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Greg Martin Expanding the Biochar Industry
by Greg Martin, click here for bio

Program: Line on Agriculture
Date: November 02, 2012

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Expanding the Biochar Industry. I’m Greg Martin as Line On Agriculture presents the Harvest Clean Energy Report.

We have been talking a lot about biochar lately. It is being touted for it’s porous properties among other things. John Miedema, CEO of BioLogical Carbon, has been working with biochar for some time now.

MIEDEMA: I do some consulting work around using the carbons that I make for other people, manufacture for agricultural nutrient cycling and for remediation work. For me the real low-hanging fruit that I kind of focused on is trying to get into cleaning up storm water in the urban environment. We found a lot of efficacy with the material. I’m really able to absorb heavy metals; zinc, copper and also hydrocarbons very well and we can do it with material that we can have a price point substantially cheaper than activated carbon and in some instances we have seen it out perform activated carbon.

Miedema says it is important that research continues on biochar since there are still a number of unknowns.

MIEDEMA: Really it’s moving it out of the lab and into use. What we need is real world projects. Projects that are beyond the lab and in the real world.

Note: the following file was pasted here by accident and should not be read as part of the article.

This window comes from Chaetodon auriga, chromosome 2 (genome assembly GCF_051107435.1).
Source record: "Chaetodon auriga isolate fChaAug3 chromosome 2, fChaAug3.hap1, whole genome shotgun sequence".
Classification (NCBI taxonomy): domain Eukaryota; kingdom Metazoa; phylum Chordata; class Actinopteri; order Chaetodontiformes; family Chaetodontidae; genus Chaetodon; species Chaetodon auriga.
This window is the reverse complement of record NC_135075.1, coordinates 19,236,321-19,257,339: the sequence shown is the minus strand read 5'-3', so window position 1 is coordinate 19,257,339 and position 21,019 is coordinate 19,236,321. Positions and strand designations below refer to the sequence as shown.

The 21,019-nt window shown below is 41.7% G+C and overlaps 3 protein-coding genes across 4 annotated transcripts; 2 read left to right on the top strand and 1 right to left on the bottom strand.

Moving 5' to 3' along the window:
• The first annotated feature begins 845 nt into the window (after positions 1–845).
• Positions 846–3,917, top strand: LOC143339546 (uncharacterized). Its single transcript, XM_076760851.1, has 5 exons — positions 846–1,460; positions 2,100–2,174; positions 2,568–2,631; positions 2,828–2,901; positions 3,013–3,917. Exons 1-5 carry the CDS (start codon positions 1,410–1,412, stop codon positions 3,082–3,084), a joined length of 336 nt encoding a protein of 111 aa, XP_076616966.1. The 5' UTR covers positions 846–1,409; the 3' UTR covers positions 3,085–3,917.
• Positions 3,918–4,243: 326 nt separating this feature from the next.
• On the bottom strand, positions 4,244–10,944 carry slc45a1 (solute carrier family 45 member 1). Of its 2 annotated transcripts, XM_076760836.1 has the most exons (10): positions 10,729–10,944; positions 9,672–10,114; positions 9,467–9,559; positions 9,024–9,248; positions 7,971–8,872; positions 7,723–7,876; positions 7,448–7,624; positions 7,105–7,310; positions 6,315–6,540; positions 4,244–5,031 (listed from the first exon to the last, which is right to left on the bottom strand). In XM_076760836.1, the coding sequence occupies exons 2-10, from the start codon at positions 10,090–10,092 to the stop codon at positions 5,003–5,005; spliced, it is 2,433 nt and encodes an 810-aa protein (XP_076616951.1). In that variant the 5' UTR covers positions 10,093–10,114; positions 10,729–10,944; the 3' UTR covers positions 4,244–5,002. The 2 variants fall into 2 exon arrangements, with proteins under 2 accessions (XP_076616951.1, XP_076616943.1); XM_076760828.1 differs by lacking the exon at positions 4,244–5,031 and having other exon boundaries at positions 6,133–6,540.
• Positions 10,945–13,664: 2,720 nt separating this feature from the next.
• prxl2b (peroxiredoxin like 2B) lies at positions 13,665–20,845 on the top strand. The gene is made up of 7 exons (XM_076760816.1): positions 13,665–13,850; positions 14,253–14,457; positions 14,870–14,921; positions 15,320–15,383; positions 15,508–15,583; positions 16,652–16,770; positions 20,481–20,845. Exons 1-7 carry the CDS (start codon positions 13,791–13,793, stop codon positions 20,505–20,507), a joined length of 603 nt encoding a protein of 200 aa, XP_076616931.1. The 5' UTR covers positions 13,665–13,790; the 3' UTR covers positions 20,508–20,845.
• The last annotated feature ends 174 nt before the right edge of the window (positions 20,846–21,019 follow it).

Source materials for the biochar come from various places.

MIEDEMA: I’m using all kinds, any kind of biomass. Primarily my source material is underutilized woody waste from the porous industry. Bark, fines, chips that don’t meet standards for the pulp/paper industry. Also urban wood waste from chipper trucks that are cleaning up around power lines - that kind of stuff. I also use pellets from methane gas plants.

He says the next goal for his company is to move into the commercial market.

MIEDEMA: What I’m trying to do really is, particularly around here in the northwest we’re going to be making energy from biomass and what I’m trying to prove is that there is a fraction of that biomass going into that system that’s more valuable as a its carbon than the caloric content that’s in the material. So the biochar has essentially the same caloric value as coal. You can take it and burn it and it’s going to have a certain amount of energy there.

He hopes that through this process they can show there is a much greater benefit from the process than just the caloric value of burning it.

For additional information on clean energy, visit harvestcleanenergy.org. That’s today’s Line On Agriculture. I’m Greg Martin on the Ag Information Network.???www.harvestcleanenergy.org 

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